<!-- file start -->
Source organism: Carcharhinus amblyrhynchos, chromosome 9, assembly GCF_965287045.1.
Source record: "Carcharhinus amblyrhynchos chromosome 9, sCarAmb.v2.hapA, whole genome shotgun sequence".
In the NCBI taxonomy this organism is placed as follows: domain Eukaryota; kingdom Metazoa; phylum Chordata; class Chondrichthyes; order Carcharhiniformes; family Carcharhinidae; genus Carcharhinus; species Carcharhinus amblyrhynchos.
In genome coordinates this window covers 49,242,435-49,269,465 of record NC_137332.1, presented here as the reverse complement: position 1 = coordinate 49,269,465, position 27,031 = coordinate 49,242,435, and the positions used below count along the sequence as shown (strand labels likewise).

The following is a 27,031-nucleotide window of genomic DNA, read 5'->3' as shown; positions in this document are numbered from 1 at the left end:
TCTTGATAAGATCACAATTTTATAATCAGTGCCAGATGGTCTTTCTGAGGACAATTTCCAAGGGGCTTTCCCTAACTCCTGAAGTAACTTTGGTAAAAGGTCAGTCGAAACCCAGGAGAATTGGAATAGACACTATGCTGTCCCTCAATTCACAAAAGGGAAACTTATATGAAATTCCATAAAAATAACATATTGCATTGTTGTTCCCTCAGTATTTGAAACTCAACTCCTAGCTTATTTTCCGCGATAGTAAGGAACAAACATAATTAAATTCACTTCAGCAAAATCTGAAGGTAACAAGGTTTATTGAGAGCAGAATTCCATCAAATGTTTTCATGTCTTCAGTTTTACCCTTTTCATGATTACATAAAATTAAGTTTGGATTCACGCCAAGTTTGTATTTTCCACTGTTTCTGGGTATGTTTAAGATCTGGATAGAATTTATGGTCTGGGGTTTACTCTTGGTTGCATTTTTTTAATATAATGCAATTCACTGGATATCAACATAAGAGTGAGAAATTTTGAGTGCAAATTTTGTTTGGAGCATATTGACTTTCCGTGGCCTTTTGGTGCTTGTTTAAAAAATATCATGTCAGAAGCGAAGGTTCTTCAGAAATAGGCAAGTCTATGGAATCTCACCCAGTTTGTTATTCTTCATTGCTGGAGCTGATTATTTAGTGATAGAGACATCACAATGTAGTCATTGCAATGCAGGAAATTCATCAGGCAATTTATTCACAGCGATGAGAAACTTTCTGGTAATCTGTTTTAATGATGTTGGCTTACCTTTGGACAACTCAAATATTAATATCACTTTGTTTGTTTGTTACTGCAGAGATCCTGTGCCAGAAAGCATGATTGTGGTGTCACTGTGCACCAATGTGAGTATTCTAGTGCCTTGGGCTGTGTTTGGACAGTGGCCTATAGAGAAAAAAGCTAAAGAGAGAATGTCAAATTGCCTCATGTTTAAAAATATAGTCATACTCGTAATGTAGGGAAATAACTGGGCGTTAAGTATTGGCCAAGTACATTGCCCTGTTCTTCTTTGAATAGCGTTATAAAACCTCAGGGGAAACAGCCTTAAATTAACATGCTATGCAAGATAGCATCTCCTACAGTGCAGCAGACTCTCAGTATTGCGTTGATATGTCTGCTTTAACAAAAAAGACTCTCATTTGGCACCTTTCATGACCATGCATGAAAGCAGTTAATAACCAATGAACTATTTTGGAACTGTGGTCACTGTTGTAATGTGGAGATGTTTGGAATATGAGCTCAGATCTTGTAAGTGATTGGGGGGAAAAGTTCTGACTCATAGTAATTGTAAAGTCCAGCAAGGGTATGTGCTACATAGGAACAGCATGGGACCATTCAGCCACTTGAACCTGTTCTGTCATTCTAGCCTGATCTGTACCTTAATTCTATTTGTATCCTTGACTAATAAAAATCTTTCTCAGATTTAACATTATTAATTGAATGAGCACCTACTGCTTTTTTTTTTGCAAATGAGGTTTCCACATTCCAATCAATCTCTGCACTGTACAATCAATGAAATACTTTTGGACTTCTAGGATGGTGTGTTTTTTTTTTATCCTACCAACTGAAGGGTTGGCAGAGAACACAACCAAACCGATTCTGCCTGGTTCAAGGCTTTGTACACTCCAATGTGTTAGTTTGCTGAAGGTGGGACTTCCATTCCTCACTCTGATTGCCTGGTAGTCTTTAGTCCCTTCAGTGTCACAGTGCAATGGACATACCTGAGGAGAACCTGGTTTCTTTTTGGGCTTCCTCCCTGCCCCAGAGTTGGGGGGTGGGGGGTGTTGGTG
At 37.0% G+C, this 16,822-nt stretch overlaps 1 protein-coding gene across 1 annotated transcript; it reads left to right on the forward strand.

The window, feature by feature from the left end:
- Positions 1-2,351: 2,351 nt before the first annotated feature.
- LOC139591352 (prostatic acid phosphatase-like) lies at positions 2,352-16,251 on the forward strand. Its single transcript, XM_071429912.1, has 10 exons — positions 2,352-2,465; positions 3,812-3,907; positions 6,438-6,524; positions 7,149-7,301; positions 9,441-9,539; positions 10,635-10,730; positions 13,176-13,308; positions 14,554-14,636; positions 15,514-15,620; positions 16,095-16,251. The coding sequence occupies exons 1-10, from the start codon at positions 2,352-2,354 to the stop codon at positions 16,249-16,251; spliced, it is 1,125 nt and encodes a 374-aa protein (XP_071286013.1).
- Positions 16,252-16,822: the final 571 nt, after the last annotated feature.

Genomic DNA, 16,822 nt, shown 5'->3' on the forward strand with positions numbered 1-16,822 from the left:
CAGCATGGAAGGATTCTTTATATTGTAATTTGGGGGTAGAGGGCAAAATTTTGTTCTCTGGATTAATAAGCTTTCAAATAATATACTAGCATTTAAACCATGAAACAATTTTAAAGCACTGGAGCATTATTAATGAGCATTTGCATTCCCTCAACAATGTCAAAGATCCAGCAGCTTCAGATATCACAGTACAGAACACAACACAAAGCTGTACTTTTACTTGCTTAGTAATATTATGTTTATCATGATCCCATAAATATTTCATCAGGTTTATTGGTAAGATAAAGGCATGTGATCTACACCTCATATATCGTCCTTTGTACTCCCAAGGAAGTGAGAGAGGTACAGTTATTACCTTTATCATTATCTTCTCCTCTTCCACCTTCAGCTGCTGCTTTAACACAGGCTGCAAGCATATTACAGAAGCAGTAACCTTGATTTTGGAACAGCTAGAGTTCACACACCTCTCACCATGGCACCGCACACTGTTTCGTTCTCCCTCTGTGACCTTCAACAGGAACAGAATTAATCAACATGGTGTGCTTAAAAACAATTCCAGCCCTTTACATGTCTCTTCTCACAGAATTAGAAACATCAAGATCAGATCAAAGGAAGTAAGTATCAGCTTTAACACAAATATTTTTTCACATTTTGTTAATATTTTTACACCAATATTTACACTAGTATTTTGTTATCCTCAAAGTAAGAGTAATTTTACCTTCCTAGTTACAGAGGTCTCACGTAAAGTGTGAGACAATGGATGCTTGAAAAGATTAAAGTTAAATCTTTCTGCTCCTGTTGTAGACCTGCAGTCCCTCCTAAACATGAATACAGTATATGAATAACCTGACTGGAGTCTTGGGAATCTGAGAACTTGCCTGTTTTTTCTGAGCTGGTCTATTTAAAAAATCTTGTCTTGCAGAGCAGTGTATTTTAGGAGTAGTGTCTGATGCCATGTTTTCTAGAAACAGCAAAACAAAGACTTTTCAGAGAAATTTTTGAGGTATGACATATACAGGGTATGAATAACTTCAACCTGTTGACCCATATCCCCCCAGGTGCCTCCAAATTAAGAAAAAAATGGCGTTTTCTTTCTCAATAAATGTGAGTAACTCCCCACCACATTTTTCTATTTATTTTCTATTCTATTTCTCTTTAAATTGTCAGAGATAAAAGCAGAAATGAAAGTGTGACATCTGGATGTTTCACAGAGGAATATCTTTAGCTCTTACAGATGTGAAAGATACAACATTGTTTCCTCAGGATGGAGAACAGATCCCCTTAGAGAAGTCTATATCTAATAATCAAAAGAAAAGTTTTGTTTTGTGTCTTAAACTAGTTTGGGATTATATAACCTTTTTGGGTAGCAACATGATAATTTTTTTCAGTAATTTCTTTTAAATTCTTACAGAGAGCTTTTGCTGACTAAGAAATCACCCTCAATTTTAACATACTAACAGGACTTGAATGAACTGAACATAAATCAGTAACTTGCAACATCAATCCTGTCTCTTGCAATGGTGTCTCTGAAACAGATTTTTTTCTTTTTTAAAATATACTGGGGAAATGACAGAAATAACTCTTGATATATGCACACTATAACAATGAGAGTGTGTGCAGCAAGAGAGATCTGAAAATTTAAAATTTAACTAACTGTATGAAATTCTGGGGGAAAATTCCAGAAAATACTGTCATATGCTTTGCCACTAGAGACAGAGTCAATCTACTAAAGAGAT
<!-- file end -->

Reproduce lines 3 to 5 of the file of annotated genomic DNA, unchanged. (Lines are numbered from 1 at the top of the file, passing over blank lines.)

In the NCBI taxonomy this organism is placed as follows: domain Eukaryota; kingdom Metazoa; phylum Chordata; class Chondrichthyes; order Carcharhiniformes; family Carcharhinidae; genus Carcharhinus; species Carcharhinus amblyrhynchos.
In genome coordinates this window covers 49,242,435-49,269,465 of record NC_137332.1, presented here as the reverse complement: position 1 = coordinate 49,269,465, position 27,031 = coordinate 49,242,435, and the positions used below count along the sequence as shown (strand labels likewise).

The following is a 27,031-nucleotide window of genomic DNA, read 5'->3' as shown; positions in this document are numbered from 1 at the left end: